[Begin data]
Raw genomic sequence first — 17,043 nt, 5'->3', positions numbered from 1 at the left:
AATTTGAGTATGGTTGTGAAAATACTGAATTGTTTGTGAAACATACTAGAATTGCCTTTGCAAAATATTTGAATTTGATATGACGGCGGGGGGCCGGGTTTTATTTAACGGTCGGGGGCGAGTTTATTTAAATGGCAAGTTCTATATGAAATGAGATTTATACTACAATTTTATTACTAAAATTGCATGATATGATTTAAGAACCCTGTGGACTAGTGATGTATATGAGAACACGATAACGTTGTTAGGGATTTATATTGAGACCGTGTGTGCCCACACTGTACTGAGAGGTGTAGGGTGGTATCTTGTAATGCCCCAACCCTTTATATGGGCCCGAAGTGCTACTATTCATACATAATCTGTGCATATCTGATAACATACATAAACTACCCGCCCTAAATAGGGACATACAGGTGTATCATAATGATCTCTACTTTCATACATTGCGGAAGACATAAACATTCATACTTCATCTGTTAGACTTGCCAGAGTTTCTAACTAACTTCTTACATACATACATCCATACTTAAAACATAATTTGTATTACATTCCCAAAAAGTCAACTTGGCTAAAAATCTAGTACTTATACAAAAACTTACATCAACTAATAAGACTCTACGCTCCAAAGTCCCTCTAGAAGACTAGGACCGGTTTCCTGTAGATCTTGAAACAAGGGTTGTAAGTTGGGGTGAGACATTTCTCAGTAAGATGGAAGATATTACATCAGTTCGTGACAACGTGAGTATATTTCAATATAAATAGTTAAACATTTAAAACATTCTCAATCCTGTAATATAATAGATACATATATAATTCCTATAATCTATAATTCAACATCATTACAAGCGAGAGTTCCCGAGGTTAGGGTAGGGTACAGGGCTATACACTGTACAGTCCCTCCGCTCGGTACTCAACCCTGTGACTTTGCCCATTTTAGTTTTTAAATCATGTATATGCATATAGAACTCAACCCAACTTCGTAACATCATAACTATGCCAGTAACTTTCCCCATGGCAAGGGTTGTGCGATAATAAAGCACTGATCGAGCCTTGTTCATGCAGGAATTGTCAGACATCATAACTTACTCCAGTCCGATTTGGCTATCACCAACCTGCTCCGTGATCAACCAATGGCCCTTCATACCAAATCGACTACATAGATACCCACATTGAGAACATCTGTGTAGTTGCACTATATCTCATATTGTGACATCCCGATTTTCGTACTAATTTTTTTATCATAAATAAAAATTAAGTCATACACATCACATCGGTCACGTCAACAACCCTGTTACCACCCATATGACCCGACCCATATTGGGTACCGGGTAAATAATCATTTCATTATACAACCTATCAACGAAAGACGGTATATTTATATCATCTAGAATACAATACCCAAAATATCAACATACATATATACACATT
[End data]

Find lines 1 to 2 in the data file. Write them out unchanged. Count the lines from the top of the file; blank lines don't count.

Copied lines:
Raw genomic sequence first — 17,043 nt, 5'->3', positions numbered from 1 at the left:
AATTTGAGTATGGTTGTGAAAATACTGAATTGTTTGTGAAACATACTAGAATTGCCTTTGCAAAATATTTGAATTTGATATGACGGCGGGGGGCCGGGTTTTATTTAACGGTCGGGGGCGAGTTTATTTAAATGGCAAGTTCTATATGAAATGAGATTTATACTACAATTTTATTACTAAAATTGCATGATATGATTTAAGAACCCTGTGGACTAGTGATGTATATGAGAACACGATAACGTTGTTAGGGATTTATATTGAGACCGTGTGTGCCCACACTGTACTGAGAGGTGTAGGGTGGTATCTTGTAATGCCCCAACCCTTTATATGGGCCCGAAGTGCTACTATTCATACATAATCTGTGCATATCTGATAACATACATAAACTACCCGCCCTAAATAGGGACATACAGGTGTATCATAATGATCTCTACTTTCATACATTGCGGAAGACATAAACATTCATACTTCATCTGTTAGACTTGCCAGAGTTTCTAACTAACTTCTTACATACATACATCCATACTTAAAACATAATTTGTATTACATTCCCAAAAAGTCAACTTGGCTAAAAATCTAGTACTTATACAAAAACTTACATCAACTAATAAGACTCTACGCTCCAAAGTCCCTCTAGAAGACTAGGACCGGTTTCCTGTAGATCTTGAAACAAGGGTTGTAAGTTGGGGTGAGACATTTCTCAGTAAGATGGAAGATATTACATCAGTTCGTGACAACGTGAGTATATTTCAATATAAATAGTTAAACATTTAAAACATTCTCAATCCTGTAATATAATAGATACATATATAATTCCTATAATCTATAATTCAACATCATTACAAGCGAGAGTTCCCGAGGTTAGGGTAGGGTACAGGGCTATACACTGTACAGTCCCTCCGCTCGGTACTCAACCCTGTGACTTTGCCCATTTTAGTTTTTAAATCATGTATATGCATATAGAACTCAACCCAACTTCGTAACATCATAACTATGCCAGTAACTTTCCCCATGGCAAGGGTTGTGCGATAATAAAGCACTGATCGAGCCTTGTTCATGCAGGAATTGTCAGACATCATAACTTACTCCAGTCCGATTTGGCTATCACCAACCTGCTCCGTGATCAACCAATGGCCCTTCATACCAAATCGACTACATAGATACCCACATTGAGAACATCTGTGTAGTTGCACTATATCTCATATTGTGACATCCCGATTTTCGTACTAATTTTTTTATCATAAATAAAAATTAAGTCATACACATCACATCGGTCACGTCAACAACCCTGTTACCACCCATATGACCCGACCCATATTGGGTACCGGGTAAATAATCATTTCATTATACAACCTATCAACGAAAGACGGTATATTTATATCATCTAGAATACAATACCCAAAATATCAACATACATATATACACATT